Hello to all my family, friends I want to send a huge thank you from the bottom of my heart for the thousands of
Adoration is a hard drug to kick.
After 50 years and dozens of tours, German hard rock band Scorpions is back on the road, chasing its next high in stadiums across four continents for its 50th Anniversary World Tour.
“People in Asia love us! I remember when we came to Kuala Lumpur, the fans there were crazy, so we are looking forward to it,” said founding member and lead guitarist Rudolf Schenker.
Asked if he was worried about protestors – as religious and conservatives groups held demonstrations against Scorpions’ show in Stadium Merdeka in 2004 – Schenker gave a hearty laugh.
Not wanting to go where it was not wanted, the band had checked in with local organisers, the Livescape Group.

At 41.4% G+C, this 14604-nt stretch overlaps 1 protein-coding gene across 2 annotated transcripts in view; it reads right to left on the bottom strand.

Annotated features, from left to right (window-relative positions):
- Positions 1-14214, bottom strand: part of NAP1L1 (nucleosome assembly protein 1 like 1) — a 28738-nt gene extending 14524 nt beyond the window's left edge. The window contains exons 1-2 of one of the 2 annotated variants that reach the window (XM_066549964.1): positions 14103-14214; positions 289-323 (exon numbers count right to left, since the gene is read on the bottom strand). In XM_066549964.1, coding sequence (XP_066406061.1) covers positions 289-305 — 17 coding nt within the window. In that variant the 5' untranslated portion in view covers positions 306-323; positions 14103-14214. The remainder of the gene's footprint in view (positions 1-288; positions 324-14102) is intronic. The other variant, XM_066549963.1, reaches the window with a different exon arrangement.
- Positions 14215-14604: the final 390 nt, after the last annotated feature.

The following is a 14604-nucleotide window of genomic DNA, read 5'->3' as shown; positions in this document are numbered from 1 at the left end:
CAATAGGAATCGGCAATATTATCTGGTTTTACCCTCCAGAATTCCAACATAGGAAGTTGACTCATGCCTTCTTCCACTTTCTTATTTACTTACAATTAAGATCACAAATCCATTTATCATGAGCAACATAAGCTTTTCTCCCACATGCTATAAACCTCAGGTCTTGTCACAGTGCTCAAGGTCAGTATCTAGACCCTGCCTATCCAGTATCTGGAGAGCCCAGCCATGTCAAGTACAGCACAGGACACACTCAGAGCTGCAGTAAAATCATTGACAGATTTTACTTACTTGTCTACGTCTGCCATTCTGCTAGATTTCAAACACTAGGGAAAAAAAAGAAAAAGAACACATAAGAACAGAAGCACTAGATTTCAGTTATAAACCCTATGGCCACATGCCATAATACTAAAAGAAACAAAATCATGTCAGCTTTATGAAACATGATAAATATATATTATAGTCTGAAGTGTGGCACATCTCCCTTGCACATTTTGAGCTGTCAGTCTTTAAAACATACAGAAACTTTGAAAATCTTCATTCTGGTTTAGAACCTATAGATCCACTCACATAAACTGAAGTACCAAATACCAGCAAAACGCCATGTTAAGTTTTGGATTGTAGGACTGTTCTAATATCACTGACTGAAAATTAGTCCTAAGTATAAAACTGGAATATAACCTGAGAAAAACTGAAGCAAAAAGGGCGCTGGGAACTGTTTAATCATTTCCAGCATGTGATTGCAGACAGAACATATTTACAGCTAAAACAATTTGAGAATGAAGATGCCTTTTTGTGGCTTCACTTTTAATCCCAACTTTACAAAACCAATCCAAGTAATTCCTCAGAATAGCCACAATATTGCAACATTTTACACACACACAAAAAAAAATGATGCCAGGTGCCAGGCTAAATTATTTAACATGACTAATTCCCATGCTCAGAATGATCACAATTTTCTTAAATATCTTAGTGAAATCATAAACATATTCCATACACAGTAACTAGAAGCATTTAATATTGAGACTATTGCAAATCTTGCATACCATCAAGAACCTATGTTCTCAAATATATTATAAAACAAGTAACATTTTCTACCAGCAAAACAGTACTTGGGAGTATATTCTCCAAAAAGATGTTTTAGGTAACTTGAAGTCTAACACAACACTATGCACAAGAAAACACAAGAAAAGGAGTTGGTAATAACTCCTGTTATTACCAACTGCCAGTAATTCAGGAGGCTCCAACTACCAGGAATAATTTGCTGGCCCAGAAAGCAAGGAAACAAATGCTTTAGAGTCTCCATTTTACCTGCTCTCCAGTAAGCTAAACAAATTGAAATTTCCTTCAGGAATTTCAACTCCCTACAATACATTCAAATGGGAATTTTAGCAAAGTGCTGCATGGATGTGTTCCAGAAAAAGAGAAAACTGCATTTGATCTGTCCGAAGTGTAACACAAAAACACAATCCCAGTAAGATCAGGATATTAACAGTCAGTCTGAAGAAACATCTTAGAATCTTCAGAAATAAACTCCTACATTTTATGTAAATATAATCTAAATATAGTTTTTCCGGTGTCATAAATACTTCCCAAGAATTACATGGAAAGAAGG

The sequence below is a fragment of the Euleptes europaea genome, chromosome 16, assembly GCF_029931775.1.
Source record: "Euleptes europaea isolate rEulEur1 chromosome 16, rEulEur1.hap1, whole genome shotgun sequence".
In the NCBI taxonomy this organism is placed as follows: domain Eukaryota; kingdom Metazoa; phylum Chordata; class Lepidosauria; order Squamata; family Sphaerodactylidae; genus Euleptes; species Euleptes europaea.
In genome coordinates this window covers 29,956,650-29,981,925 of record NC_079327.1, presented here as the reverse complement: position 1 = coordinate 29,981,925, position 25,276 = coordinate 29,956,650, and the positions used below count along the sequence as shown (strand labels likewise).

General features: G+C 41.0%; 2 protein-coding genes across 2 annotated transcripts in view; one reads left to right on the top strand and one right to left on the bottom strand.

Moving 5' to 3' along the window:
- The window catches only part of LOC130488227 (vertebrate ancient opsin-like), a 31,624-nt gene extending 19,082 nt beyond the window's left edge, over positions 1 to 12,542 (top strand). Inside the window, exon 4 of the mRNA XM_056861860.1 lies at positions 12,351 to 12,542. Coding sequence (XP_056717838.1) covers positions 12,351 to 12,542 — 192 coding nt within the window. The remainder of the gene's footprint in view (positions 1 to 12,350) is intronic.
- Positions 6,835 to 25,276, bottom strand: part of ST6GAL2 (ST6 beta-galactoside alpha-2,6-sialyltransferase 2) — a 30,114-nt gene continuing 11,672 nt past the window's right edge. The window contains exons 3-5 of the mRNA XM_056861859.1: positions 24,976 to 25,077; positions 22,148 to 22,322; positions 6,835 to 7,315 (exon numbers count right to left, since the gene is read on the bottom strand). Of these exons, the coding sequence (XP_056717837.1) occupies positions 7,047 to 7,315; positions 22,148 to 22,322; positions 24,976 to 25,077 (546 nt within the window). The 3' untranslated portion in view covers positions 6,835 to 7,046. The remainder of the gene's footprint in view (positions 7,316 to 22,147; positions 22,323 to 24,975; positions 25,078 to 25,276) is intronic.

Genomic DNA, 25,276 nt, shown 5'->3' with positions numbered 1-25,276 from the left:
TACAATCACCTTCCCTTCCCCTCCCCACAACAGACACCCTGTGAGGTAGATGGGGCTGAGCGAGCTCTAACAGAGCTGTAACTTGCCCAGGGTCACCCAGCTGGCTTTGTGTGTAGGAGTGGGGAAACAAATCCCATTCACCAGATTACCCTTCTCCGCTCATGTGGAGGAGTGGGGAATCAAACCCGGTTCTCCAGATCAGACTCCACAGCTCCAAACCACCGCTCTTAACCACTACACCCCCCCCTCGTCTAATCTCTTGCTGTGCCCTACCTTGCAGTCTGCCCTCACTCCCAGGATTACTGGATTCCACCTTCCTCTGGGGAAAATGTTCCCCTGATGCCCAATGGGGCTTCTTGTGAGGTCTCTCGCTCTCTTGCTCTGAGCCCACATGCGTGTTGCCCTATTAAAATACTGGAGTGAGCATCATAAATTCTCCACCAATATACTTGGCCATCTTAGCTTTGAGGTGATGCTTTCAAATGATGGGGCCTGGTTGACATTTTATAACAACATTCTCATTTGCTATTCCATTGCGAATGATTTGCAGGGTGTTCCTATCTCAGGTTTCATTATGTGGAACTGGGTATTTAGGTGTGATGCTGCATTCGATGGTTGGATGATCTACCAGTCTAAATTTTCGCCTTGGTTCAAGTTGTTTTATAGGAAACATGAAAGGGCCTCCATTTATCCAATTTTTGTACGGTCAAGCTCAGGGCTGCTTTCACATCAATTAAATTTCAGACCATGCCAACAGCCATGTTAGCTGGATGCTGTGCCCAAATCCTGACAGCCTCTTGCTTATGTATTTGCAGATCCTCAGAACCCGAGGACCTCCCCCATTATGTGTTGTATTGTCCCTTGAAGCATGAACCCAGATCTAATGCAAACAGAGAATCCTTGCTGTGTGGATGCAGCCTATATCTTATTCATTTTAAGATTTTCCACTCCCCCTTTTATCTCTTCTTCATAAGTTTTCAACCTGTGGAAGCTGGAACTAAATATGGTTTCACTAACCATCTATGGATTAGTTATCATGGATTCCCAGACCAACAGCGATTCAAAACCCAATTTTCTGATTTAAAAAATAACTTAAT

“The promoters told us there is no problem anymore, rock music is accepted. Now DJs are the guys they are not liking so much,” Schenker explained over the phone from his hotel in Tokyo, Japan.
“Our music is love, peace, and rock and roll. It is the headline of our life,” he said, dismissing naysayers who lump Scorpions with the outdated image of hedonistic rock bands.
Recycling his favourite line, he said Scorpions was meant to reflect post-war Germany’s new generation. “They are not coming with tanks making war, they are coming with guitars and bringing love and peace.”
Through music, Schenker intended to build bridges between generations, different ideas and philosophies.
Booming in his salesman like voice, he points out the success his band has achieved in reaching the next generation of rock fans: 80% of its Facebook fans were between 18 and 28 years old.
“It’s always great to see this kind of generations coming to enjoy the music … at shows we see fans coming with parents and their babies, well maybe not babies, but little kids,” said the 68-year-old Schenker.